Presser for DeGale vs. Jack set for Wednesday in Brooklyn
In a bold leap of faith, officials are planning to stage the super middleweight unification match between James DeGale and Badou Jack on Jan. 14 at Barclays Center in Brooklyn.
The event is booked even though the New York State Athletic Commission still hasn’t found an insurance company to underwrite the exorbitant new health insurance regulations that were attached to the recent MMA bill.
But that didn’t stop organizers from announcing a big press conference set for Wednesday at Barclays Center to formally announce the fight, which will air on Showtime. Floyd Mayweather Jr., who promotes Jack, is set to attend. Organizers will try to tip-toe around the fact that a still unresolved insurance policy has kept the state from holding any boxing cards since August.
But that’s sort of the point. Fight officials are hoping the act of holding a press conference and putting tickets on sale will motivate the state to find a policy that is workable for those involved. “To be honest, this is somewhat of an effort to say, ‘Come on, you can’t continue to stop us from earning a living. You can’t continue to stop New York fighters from getting into the ring in their own state,’” said the New York-based promoter Lou DiBella, who is co-promoting the event on Jan. 14. “This isn’t coming out of optimism. This is coming out of the necessity and the willingness to stand up and say, ‘Stop already. Why did this happen in the first place?’ I have no idea. But if it was a mistake- fix it.”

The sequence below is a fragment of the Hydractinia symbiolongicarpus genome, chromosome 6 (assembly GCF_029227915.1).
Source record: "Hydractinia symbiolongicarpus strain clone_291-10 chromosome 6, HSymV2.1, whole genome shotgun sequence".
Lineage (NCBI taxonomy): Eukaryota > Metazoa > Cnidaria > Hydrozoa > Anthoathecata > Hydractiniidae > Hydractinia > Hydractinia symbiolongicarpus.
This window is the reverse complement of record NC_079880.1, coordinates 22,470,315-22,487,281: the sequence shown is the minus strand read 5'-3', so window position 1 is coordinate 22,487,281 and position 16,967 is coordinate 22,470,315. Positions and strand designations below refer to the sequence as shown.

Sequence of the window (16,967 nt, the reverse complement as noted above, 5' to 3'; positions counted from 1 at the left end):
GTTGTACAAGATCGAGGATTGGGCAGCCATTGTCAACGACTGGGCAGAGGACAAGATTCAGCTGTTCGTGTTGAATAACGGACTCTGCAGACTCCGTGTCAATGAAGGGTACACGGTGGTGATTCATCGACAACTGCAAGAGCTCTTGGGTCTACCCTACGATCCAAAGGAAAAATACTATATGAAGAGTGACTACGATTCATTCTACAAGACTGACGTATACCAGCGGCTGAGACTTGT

A spokesman for the New York State Athletic Commission reiterated on Monday the Department of Financial Services is reviewing a submitted insurance policy for approval. This evaluation has been going on for more than a month, so currently it’s impossible for a boxing promoter to put on a card in New York because no policy is available. “The State is working tirelessly with the boxing community and insurance industry to find a policy that is reasonable and affordable to ensure that boxing continues its proud tradition in New York,” Commission spokesman Laz Benitez wrote in an email to RingTV.com.
The New York commission voted on Aug. 31 to approve regulations that would spike health insurance costs for combat sports. Included in the MMA law was a provision requiring $1 million of coverage per boxer in the event of a serious head injury that promoters say is simply untenable and impractical for putting on shows. DiBella is hoping for the best and that a resolution is found by Jan. 14.
A show hasn’t taken place in New York since Errol Spence Jr. fought Leonard Bundu on Aug. 21 in Coney Island. “I have faith that in time for Jan. 14 to happen, they’ll make a policy available even if it’s not the kind of policy that will let boxing thrive in the sate,” DiBella said. “I’m sure that something will get through that will allow that event to happen.”
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